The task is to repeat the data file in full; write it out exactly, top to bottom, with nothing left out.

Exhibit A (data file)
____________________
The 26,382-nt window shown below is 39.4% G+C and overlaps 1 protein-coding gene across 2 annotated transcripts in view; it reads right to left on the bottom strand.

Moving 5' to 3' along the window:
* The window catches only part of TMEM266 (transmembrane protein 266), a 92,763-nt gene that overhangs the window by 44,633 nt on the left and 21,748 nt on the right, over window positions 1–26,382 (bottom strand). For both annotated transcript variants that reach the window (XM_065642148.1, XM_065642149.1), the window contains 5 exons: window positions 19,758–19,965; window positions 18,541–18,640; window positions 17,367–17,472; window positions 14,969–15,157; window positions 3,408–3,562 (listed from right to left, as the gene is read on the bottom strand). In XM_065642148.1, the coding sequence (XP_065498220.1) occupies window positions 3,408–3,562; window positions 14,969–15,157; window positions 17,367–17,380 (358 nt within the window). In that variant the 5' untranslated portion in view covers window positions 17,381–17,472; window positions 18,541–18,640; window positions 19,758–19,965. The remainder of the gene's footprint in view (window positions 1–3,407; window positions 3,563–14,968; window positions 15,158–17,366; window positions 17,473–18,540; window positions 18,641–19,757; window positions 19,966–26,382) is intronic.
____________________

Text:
The 26,382-nt window shown below is 39.4% G+C and overlaps 1 protein-coding gene across 2 annotated transcripts in view; it reads right to left on the bottom strand.

Moving 5' to 3' along the window:
* The window catches only part of TMEM266 (transmembrane protein 266), a 92,763-nt gene that overhangs the window by 44,633 nt on the left and 21,748 nt on the right, over window positions 1–26,382 (bottom strand). For both annotated transcript variants that reach the window (XM_065642148.1, XM_065642149.1), the window contains 5 exons: window positions 19,758–19,965; window positions 18,541–18,640; window positions 17,367–17,472; window positions 14,969–15,157; window positions 3,408–3,562 (listed from right to left, as the gene is read on the bottom strand). In XM_065642148.1, the coding sequence (XP_065498220.1) occupies window positions 3,408–3,562; window positions 14,969–15,157; window positions 17,367–17,380 (358 nt within the window). In that variant the 5' untranslated portion in view covers window positions 17,381–17,472; window positions 18,541–18,640; window positions 19,758–19,965. The remainder of the gene's footprint in view (window positions 1–3,407; window positions 3,563–14,968; window positions 15,158–17,366; window positions 17,473–18,540; window positions 18,641–19,757; window positions 19,966–26,382) is intronic.